Alexa and Google Home spying apps easily made it through approval

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A security research organization in Germany placed eight 'smart spies' in both the Amazon Alexa and Google Home app stores to demonstrate how easily eavesdropping and phishing can be done over smart speakers.

Echo Dot


German organization Security Research Labs has demonstrated both that malicious apps can be created for Alexa and Google Home, and that they can pass security vetting. The company successfully created eight such apps that they called "Smart Spies." Each was designed to eavesdrop or phish, and each was then approved by Amazon and Google.

"It was always clear that those voice assistants have privacy implications-- with Google and Amazon receiving your speech, and this possibly being triggered on accident sometimes," Fabian Braunlein, senior security consultant at SRLabs, told Ars Technica.

"We now show that, not only the manufacturers, but... also hackers can abuse those voice assistants to intrude on someone's privacy," he continued.






The Smart Spies skills on Alexa or actions on Google Home were all able to eavesdrop on users after they should have stopped listening. Some were phishing ones that told users there was an update and asked for passwords.

According to SRLabs documentation, the company relied on how certain elements of an Alexa voice skill can be changed after it has passed Amazon's review process.

It also took advantage of the ability for developers to insert very long pauses in the speech output of either Alexa skills or Google actions. This is achieved by asking either smart speaker to repeatedly say an unpronounceable series of ASCII or ISO codes.

This meant the voice apps would go silent and so appear to have ended, when in reality they were waiting up to a minute to ask phishing questions.





SRLabs disclosed the apps and its research to Amazon and Google, both of whom have now removed the apps. Both companies then responded to SRLabs with statements about preventing this being done again.

"This is no longer possible for skills being submitted for certification," said an Amazon spokesperson in a written statement to SRLabs. "We have put mitigations in place to prevent and detect this type of skill behavior and reject or take them down when identified."

"All Actions on Google are required to follow our developer policies, and we prohibit and remove any Action that violates these policies," said a Google spokesperson in a similar statement.

"We have review processes to detect the type of behavior described in this report, and we removed the Actions that we found from these researchers," continued Google's spokesperson. "We are putting additional mechanisms in place to prevent these issues from occurring in the future."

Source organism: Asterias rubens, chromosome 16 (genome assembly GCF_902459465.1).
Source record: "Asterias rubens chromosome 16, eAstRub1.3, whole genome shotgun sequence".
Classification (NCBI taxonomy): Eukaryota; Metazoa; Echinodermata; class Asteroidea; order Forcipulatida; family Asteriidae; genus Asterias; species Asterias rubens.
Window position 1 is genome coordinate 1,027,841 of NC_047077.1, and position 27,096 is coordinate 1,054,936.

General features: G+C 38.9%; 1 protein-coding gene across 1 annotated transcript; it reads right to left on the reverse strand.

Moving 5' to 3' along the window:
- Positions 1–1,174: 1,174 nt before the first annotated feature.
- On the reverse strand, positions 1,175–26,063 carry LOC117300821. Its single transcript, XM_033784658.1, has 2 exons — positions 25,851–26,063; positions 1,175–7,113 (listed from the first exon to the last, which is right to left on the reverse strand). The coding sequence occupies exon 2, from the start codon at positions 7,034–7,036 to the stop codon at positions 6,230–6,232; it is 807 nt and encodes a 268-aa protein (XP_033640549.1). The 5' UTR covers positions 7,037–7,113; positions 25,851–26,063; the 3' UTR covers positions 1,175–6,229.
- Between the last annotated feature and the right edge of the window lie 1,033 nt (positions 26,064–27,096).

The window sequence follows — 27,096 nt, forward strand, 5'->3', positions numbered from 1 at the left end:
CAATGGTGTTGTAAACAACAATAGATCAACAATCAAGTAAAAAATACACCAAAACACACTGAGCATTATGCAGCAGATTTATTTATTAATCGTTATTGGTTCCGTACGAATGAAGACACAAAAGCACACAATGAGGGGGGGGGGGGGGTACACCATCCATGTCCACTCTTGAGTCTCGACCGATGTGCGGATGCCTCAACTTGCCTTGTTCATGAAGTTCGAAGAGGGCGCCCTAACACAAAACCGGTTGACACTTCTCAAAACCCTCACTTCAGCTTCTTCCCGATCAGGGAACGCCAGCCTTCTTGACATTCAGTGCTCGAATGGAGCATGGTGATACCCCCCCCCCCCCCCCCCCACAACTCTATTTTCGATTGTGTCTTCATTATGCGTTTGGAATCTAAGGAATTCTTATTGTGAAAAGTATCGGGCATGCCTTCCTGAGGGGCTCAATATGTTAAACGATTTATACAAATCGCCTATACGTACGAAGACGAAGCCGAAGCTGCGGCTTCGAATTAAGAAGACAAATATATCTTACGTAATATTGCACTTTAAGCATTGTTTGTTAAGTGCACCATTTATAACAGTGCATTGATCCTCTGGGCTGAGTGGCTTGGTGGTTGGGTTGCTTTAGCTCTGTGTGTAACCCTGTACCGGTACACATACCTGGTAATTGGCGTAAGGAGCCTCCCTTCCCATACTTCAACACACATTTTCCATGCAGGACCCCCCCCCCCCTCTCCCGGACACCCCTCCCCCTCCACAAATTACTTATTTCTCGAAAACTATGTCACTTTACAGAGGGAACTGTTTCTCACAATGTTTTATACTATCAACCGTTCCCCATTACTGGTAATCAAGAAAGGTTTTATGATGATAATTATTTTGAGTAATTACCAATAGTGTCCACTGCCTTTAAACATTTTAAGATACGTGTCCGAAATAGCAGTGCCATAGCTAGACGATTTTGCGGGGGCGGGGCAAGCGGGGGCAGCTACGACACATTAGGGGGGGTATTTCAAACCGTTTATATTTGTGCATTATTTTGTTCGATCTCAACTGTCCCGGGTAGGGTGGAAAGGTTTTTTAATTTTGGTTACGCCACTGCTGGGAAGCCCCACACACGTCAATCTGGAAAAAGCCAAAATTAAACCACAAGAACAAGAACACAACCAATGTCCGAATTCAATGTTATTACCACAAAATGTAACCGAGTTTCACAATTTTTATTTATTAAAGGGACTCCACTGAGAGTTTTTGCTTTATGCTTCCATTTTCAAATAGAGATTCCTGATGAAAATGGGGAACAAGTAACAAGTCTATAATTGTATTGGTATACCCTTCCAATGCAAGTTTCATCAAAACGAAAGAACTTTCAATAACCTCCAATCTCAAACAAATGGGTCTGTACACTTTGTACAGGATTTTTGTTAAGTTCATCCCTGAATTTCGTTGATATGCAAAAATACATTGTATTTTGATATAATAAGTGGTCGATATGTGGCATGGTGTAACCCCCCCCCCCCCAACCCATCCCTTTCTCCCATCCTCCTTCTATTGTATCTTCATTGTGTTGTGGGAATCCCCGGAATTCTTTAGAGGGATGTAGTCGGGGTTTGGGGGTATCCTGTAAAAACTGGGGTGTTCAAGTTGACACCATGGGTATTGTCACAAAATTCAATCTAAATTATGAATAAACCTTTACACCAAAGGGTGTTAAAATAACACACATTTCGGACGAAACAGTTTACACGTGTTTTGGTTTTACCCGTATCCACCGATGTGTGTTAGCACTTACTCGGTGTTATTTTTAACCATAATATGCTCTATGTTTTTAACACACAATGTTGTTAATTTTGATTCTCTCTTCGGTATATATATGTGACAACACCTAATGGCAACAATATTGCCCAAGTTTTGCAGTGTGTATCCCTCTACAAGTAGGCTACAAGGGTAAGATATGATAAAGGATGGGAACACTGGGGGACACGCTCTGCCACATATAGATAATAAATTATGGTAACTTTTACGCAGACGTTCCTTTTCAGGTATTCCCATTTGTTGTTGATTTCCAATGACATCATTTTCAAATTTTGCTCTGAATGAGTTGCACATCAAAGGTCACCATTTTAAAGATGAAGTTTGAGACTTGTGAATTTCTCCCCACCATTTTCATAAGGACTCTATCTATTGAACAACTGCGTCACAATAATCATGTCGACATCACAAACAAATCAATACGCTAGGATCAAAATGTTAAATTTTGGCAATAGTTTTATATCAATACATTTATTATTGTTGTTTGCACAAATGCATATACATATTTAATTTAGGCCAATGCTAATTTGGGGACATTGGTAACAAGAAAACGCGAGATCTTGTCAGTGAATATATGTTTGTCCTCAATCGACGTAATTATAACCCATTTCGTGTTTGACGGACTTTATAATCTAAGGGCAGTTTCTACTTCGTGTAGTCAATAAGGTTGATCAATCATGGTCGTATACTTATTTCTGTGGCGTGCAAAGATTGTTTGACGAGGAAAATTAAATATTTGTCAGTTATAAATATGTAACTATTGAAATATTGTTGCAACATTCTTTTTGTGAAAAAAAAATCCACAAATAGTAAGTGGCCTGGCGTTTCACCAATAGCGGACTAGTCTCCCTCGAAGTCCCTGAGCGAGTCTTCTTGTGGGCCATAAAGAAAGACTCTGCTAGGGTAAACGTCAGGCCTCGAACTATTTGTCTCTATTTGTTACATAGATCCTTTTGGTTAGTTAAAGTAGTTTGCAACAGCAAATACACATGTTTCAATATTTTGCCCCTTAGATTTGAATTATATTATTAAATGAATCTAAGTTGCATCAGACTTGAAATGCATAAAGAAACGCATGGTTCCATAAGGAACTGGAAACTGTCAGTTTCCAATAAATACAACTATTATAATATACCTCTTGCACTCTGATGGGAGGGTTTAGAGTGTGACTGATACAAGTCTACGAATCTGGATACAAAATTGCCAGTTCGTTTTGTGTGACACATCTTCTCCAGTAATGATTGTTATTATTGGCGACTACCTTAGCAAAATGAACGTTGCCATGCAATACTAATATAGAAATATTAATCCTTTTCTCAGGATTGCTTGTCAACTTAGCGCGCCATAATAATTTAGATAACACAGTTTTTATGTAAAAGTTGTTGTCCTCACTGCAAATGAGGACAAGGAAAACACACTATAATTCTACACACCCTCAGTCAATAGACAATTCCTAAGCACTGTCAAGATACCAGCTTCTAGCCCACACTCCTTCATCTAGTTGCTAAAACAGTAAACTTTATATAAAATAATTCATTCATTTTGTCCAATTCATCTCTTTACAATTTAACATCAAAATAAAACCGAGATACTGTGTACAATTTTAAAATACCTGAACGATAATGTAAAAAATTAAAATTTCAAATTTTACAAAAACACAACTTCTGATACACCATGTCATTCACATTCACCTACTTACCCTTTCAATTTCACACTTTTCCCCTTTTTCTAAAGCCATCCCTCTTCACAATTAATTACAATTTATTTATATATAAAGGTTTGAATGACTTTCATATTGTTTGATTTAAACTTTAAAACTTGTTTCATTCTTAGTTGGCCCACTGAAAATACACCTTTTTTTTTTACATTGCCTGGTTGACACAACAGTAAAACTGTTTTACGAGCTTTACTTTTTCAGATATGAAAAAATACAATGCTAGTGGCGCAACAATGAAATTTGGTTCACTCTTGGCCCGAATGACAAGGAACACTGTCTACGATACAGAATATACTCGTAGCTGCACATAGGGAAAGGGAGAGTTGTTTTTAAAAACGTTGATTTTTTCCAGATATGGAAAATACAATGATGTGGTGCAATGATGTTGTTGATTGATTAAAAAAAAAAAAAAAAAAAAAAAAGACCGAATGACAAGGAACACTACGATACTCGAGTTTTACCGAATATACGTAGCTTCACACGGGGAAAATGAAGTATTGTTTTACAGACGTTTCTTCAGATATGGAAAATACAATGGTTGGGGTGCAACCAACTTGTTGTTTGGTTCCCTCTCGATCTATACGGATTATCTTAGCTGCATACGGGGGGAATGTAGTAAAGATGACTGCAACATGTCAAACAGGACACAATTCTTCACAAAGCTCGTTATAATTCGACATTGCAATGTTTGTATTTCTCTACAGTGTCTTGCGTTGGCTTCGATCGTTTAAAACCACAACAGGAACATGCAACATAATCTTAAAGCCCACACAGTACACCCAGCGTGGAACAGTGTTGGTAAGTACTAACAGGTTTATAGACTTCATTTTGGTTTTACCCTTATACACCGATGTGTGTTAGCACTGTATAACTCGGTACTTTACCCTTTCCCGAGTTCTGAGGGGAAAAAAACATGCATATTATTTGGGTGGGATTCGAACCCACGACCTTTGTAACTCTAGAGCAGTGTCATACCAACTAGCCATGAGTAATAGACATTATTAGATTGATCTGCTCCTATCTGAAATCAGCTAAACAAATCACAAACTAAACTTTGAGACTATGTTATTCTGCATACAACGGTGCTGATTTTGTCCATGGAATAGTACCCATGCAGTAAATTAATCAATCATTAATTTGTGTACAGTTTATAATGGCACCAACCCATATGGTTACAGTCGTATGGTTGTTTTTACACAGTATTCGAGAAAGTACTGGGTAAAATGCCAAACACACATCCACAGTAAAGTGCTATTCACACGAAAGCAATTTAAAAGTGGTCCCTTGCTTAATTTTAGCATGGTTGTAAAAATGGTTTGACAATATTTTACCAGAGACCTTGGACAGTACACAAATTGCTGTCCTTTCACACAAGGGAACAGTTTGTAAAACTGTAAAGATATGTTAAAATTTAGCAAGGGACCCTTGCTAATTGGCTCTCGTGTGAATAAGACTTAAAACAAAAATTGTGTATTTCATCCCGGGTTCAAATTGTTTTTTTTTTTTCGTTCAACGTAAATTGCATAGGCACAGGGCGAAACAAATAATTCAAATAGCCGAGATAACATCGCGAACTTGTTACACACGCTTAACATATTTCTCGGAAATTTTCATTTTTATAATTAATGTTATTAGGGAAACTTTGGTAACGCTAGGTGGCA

Ars Technica reports that Google is now reviewing all third-party Google Home actions.

SRLabs did not place any Smart Spies on Apple's HomePod, as this does not currently support third-party actions.

Previously, Amazon has been reported to use thousands of workers to monitor recordings of spoken commands issued to the company's smart speakers and other devices. Google has done the same, and so has Apple.

Comments

  • Reply 1 of 13
    Do we know if any of these Skills or Actions were installed and used by unsuspecting people?
    cornchipwatto_cobra
  • Reply 2 of 13
    Do we know if any of these Skills or Actions were installed and used by unsuspecting people?
    It's going to be hard to isolate whether the people were unsuspecting or not.
    watto_cobra
  • Reply 3 of 13
    Perhaps.... thy were removed because they interfered with the resident spyware on the devices?
    No matter. None of this [redacted] [redacted] stuff will get past my front door (or back door for that matter). This also includes Homepod. I've managed for 66 years without this stuff and I can manage a few more thanks.

    Japheybaconstang
  • Reply 4 of 13
    The strong response from Google and Amazon is “we removed the apps”. The weaker response was “we told them not to do that and will remove their apps if they do”. 
    StrangeDayslolliverbaconstangchasmwatto_cobra
  • Reply 5 of 13
    Wgkrueger said:
    The strong response from Google and Amazon is “we removed the apps”. The weaker response was “we told them not to do that and will remove their apps if they do”. 
    They wouldn’t know if not told about it.....so we know how easy it is
    lolliverbaconstangfrantisekwatto_cobra
  • Reply 6 of 13
    Do we know if any of these Skills or Actions were installed and used by unsuspecting people?
    It's going to be hard to isolate whether the people were unsuspecting or not.
    Sure, “to isolate”, but I feel that if the Skills/Actions were installed 50 times then maybe they were all by the researchers. If they were installed 100,000 times then we can assume that a large portion of the users were unsuspecting. I mean, that was the whole point of creating the Skills/Actions in the first place, to get unsuspecting people to install them.